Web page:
Re: TQM, or Taking my own advice

Subject: Re: TQM, or Taking my own advice
From: Len Olszewski <saslpo -at- UNX -dot- SAS -dot- COM>
Date: Wed, 3 Nov 1993 14:27:51 -0500

Bonni Graham notices that the emperor is buck naked:

> I don't know a lot about TQM (read: if someone else does, please post
> what you know), BUT it seems to me to be a fad, kind of like the
> business equivalent of pet rocks. You do it 'cause everyone else is.
> Hence, no buy-in. Also hence, no real follow through. All that
> happens is people have to jump through a bunch of hoops for a while,
> then management gets bored and goes on to the business equivalent of a
> Barbie Town House. Any advocates out there who want to change my
> mind?

I've suspected this on more than one occasion, but really didn't have
the temerity (or the appropriate audience) to articulate it quite this
pithily. I imagine that the committment any given company invests in any
quality management philosophy (a) varies wildly from company to company
(b) has some very specific bottom-line justification within any given
company, and (c) is probably only selectively enforced within "a lot" of
companies who pay lip service to the concept.

I have to believe there are many sincere practitioners of TQM, and who
judiciously apply all of John Deming's 14 points as a matter of
philosophical purity, and who commit to the ISO 9000 standard, solely to
produce quality as a goal in and of itself. I also have to believe there
are a number of practitioners of far more ancient legerdemain,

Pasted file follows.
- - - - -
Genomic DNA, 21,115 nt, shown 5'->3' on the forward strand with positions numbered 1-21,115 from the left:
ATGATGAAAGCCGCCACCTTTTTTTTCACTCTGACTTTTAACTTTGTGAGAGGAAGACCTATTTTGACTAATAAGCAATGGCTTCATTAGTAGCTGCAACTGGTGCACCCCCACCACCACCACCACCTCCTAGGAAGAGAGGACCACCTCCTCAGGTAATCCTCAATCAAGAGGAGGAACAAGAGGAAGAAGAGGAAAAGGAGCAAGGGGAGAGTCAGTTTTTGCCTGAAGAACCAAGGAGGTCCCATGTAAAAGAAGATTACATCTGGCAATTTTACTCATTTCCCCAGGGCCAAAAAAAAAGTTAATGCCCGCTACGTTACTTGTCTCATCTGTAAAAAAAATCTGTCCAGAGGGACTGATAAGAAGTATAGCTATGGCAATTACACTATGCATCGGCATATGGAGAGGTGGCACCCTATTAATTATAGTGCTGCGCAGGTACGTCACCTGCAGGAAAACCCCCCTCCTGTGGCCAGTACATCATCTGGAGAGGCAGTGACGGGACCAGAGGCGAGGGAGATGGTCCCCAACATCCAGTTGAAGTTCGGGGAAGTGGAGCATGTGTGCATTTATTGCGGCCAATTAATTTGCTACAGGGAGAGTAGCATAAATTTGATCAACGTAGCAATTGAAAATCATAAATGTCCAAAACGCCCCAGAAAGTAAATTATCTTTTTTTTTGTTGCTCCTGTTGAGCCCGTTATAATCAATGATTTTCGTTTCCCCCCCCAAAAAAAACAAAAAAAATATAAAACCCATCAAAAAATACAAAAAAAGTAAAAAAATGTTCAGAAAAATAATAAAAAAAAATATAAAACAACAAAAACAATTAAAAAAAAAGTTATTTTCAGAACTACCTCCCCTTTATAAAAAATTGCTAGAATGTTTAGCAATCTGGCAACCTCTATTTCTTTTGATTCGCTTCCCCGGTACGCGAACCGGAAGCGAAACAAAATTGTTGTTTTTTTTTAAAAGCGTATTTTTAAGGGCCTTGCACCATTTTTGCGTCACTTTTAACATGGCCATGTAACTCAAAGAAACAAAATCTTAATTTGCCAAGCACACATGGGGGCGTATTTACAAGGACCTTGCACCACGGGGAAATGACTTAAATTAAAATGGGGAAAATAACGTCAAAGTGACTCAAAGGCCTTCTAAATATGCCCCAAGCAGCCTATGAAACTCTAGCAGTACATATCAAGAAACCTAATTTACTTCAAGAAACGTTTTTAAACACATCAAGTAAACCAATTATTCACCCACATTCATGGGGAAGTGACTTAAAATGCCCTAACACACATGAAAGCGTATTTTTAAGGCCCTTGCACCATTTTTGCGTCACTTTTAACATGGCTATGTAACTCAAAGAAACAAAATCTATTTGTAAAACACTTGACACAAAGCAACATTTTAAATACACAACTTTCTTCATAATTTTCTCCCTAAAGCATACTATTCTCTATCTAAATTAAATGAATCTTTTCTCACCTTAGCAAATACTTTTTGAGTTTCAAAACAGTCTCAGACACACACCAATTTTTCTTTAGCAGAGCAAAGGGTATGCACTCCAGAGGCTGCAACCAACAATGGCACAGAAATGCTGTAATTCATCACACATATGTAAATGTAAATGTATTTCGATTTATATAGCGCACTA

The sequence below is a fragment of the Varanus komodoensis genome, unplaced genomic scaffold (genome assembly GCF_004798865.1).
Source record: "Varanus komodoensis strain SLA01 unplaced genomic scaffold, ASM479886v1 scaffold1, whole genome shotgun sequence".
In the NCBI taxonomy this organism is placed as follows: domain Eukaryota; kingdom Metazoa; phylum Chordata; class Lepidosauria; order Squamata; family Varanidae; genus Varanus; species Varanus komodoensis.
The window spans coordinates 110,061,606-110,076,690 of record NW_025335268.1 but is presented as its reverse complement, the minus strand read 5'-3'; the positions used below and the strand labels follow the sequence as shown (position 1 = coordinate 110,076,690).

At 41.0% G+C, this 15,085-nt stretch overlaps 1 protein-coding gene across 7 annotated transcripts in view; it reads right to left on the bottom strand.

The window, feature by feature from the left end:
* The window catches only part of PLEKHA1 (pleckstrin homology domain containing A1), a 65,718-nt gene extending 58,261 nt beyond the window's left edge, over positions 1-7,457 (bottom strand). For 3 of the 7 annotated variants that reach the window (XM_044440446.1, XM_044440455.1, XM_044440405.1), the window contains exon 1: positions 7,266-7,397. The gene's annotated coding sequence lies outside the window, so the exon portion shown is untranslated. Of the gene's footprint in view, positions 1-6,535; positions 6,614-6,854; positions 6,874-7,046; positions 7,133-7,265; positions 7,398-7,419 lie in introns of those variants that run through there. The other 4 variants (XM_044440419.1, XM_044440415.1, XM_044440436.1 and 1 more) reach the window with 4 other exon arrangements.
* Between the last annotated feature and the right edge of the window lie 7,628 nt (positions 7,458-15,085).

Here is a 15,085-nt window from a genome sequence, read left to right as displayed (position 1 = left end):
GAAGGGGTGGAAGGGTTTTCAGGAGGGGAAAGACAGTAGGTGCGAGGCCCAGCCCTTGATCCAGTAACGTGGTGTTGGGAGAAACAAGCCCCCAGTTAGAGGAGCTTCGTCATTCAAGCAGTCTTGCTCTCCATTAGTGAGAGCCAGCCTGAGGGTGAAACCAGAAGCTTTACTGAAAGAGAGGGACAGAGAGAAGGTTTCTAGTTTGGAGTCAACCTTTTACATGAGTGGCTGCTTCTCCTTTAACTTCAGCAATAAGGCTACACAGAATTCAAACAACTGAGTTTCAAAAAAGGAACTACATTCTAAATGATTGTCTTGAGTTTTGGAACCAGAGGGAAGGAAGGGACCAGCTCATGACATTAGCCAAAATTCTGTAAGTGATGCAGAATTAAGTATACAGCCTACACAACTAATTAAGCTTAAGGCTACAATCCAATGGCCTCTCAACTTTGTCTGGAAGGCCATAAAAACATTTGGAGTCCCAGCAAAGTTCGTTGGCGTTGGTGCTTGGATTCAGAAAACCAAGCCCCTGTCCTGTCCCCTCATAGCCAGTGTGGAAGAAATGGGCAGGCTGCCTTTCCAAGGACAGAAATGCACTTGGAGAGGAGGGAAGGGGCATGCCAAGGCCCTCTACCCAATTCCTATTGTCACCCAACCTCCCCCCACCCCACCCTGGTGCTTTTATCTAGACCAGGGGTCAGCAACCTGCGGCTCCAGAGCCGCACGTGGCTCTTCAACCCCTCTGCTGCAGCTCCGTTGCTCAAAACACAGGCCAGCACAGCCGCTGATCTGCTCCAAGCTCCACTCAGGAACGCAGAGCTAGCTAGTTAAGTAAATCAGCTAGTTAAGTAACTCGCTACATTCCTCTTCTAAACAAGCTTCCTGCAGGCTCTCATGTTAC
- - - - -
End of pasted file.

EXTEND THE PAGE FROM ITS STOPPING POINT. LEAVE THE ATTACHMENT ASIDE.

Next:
attempting to appear as though they adhere to some standard, but
fundamentally apply the principles haphazardly and even capriciously.

There are probably a bunch more in between these two extremes.

And I also would guess there are examples of each kind of company that
are wildly profitable and "successful", and examples of each kind that
screw it up and go chapter 11.

Does that mean that TQM as a concept is irrelevant? I've always felt
that any general operating philosophy can be good or bad, depending on
how good the philosophy is, but also on how much effort a company
expends in adhering to it.

Not being an expert, I'll stop opining now. I *do* like deliberately
provocative invitations for discussion, though. They encourage even
low-brows like myself to participate. The heat of my old chestnuts
notwithstanding, of course. 8-)

And why is it that Joe Bob Briggs isn't quoted more on this list,

|Len Olszewski, Technical Writer |"Code in haste, repent at leisure." |
|saslpo -at- unx -dot- sas -dot- com|Cary, NC, USA| - Software Truism |
| Opinions this ludicrous are mine. Reasonable opinions will cost you.|

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